Just East of the downtown section of Greenwood, MS and across the railroad tracks is the area known as "Baptist Town". This area is known mostly to the people living on this side of the tracks and to some outsiders that are fans of Blues music due to the fact that Robert Johnson, King of the Delta Country Blues, frequented this area and possibly died here on Young Street in 1938. This poor African American neighborhood has suffered through most of it's existence with hard times and a short drive around this section today would indicate that hard times still exist for many of the residents. Most of the buildings are shotgun houses of which only one-third are owned by single families. Most of the housing is owned by absentee landlords.
On July 14, 2009, a marker was erected in Baptist Town by the Mississippi Blues Trail.
One of the businesses at 214 Young Street was Hoover's
Grocery/Cafeteria. The current owners of the building are
Sylvester & Mary Hoover. The building was frequented by Robert Johnson in the
1930's and the Hoover's are active in keeping the history, myth, and legend
alive. Each year, Sylvester organizes several blues events on the street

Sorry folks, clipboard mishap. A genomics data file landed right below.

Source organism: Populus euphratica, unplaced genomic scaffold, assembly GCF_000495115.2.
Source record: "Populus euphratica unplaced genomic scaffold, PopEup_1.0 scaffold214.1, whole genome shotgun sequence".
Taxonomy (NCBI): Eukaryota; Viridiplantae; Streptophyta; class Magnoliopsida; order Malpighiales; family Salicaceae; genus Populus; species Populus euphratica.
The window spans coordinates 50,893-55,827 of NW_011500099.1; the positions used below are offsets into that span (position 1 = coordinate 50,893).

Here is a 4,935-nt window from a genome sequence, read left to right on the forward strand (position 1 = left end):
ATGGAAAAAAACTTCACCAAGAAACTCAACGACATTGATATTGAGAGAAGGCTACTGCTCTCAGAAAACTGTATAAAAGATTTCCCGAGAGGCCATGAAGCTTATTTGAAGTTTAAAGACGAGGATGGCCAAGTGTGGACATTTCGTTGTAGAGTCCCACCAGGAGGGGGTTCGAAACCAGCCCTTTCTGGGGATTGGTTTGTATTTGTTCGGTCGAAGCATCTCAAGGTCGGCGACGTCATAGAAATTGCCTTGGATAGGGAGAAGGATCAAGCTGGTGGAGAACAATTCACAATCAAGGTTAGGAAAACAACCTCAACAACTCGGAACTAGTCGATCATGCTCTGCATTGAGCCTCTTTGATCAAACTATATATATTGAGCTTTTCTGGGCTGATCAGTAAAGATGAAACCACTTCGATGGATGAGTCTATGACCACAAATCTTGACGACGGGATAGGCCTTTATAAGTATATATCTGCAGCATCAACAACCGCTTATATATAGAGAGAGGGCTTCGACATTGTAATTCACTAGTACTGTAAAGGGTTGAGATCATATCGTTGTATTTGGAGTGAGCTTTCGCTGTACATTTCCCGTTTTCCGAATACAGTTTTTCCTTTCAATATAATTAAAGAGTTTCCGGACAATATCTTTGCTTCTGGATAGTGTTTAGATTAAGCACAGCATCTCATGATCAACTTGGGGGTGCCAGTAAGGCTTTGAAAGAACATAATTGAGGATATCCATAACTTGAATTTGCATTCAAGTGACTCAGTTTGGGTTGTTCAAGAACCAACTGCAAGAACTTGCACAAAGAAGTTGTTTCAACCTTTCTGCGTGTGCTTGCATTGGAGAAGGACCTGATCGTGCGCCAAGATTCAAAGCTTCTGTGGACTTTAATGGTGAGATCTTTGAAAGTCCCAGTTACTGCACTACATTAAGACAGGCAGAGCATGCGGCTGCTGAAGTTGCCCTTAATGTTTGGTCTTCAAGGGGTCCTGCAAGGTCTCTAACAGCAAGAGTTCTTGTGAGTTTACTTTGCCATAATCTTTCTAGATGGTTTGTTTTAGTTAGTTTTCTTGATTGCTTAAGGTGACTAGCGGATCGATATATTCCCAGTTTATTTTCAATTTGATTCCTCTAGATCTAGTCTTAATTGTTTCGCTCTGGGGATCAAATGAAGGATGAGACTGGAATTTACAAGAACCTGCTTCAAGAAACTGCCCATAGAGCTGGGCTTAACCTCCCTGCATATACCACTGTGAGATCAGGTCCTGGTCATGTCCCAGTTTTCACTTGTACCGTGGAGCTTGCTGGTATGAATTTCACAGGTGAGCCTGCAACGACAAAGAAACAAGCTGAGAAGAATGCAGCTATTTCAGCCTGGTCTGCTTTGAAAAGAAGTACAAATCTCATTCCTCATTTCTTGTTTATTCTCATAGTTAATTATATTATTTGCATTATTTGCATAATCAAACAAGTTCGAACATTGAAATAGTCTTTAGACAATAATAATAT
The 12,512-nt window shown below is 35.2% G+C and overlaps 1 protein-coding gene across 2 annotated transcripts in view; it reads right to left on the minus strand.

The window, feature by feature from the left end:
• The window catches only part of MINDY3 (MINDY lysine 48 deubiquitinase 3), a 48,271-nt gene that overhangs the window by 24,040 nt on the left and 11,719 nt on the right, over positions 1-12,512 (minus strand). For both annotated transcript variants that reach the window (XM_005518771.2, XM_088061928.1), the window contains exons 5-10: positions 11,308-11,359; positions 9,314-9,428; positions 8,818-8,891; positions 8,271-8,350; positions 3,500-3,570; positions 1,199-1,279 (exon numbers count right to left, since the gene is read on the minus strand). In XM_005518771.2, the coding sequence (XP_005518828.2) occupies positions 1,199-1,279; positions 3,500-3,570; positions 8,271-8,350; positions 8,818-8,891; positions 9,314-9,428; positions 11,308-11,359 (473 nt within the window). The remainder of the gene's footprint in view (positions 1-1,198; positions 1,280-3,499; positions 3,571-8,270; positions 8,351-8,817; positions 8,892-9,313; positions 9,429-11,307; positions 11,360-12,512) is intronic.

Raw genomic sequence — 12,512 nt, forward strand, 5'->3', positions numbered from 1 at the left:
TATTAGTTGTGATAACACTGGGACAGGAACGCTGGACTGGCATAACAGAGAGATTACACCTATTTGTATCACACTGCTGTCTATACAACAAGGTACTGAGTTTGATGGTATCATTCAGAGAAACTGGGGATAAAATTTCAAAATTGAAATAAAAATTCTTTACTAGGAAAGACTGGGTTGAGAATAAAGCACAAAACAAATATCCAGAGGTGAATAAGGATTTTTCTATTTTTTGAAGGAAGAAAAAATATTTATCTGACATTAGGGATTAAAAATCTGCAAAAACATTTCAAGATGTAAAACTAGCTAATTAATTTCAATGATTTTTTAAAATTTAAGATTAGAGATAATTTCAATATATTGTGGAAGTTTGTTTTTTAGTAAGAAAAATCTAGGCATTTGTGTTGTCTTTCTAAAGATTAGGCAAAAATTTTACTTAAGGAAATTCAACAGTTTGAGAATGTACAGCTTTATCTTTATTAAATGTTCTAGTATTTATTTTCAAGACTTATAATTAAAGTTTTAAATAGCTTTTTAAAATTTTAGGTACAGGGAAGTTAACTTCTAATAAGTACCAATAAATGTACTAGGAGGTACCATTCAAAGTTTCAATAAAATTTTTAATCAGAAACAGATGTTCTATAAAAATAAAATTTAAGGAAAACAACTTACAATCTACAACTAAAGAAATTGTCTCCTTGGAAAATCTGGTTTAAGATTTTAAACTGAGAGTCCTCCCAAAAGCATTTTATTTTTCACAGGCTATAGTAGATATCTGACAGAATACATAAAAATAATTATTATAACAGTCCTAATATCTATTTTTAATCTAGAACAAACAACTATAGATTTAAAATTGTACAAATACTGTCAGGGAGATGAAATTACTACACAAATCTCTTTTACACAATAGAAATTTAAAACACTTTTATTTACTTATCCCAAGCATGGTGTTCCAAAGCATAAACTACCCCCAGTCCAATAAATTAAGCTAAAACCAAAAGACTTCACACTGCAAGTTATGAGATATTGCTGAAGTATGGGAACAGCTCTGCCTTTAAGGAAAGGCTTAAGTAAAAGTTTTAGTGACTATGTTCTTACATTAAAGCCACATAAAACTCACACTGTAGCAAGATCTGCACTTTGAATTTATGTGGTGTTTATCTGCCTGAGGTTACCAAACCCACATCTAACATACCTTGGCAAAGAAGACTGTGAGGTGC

corner where Johnson played. The Hoovers currently operate the "Back
in the Day Museum" which opened in February-2006.
A Baptist Town Blues festival was held on May 7, 2005 to include Gospel Singing, Paul "Wine" Jones, Bill Abel, The Givens Brothers, David "Honeyboy" Edwards, and Howlin' Big Daddy & The Rockers.
These Blues events have included musicians such as Paul Wine Jones, Bill Abel, The Givens Brothers, Honeyboy Edwards, Big T, Corey Harris, Lee Williams, Michael Frank, Big Daddy, Ken Byest, Ricky Davis, Vincent Dunn, Hubert Sumlin, and Terry Bean. In addition, events have been attended by Morgan Freeman, Luther Brown, David Cunningham, Aubrey Whittington, Senator David Jordan, Claud Johnson-son of Robert, and Steve Johnson-grandson of Robert.
Page added in 2004